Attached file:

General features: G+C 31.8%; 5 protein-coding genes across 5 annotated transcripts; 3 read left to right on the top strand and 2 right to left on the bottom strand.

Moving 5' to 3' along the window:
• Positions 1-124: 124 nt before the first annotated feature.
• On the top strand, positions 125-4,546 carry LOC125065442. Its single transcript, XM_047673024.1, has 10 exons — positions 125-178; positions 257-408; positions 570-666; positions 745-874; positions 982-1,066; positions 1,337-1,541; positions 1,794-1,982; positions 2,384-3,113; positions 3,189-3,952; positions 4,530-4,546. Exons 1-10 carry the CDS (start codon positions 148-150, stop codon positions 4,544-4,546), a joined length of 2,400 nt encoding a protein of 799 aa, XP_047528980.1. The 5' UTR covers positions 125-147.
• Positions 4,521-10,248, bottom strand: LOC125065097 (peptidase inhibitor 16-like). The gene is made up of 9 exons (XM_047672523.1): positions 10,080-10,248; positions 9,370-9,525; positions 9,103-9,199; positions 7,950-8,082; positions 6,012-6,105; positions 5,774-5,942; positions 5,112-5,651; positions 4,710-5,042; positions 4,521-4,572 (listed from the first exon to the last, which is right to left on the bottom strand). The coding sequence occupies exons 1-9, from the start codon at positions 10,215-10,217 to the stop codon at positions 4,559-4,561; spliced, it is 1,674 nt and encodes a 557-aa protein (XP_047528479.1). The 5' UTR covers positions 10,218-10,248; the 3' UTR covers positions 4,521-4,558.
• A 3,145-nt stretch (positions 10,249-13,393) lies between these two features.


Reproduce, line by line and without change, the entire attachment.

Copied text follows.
General features: G+C 31.8%; 5 protein-coding genes across 5 annotated transcripts; 3 read left to right on the top strand and 2 right to left on the bottom strand.

Moving 5' to 3' along the window:
• Positions 1-124: 124 nt before the first annotated feature.
• On the top strand, positions 125-4,546 carry LOC125065442. Its single transcript, XM_047673024.1, has 10 exons — positions 125-178; positions 257-408; positions 570-666; positions 745-874; positions 982-1,066; positions 1,337-1,541; positions 1,794-1,982; positions 2,384-3,113; positions 3,189-3,952; positions 4,530-4,546. Exons 1-10 carry the CDS (start codon positions 148-150, stop codon positions 4,544-4,546), a joined length of 2,400 nt encoding a protein of 799 aa, XP_047528980.1. The 5' UTR covers positions 125-147.
• Positions 4,521-10,248, bottom strand: LOC125065097 (peptidase inhibitor 16-like). The gene is made up of 9 exons (XM_047672523.1): positions 10,080-10,248; positions 9,370-9,525; positions 9,103-9,199; positions 7,950-8,082; positions 6,012-6,105; positions 5,774-5,942; positions 5,112-5,651; positions 4,710-5,042; positions 4,521-4,572 (listed from the first exon to the last, which is right to left on the bottom strand). The coding sequence occupies exons 1-9, from the start codon at positions 10,215-10,217 to the stop codon at positions 4,559-4,561; spliced, it is 1,674 nt and encodes a 557-aa protein (XP_047528479.1). The 5' UTR covers positions 10,218-10,248; the 3' UTR covers positions 4,521-4,558.
• A 3,145-nt stretch (positions 10,249-13,393) lies between these two features.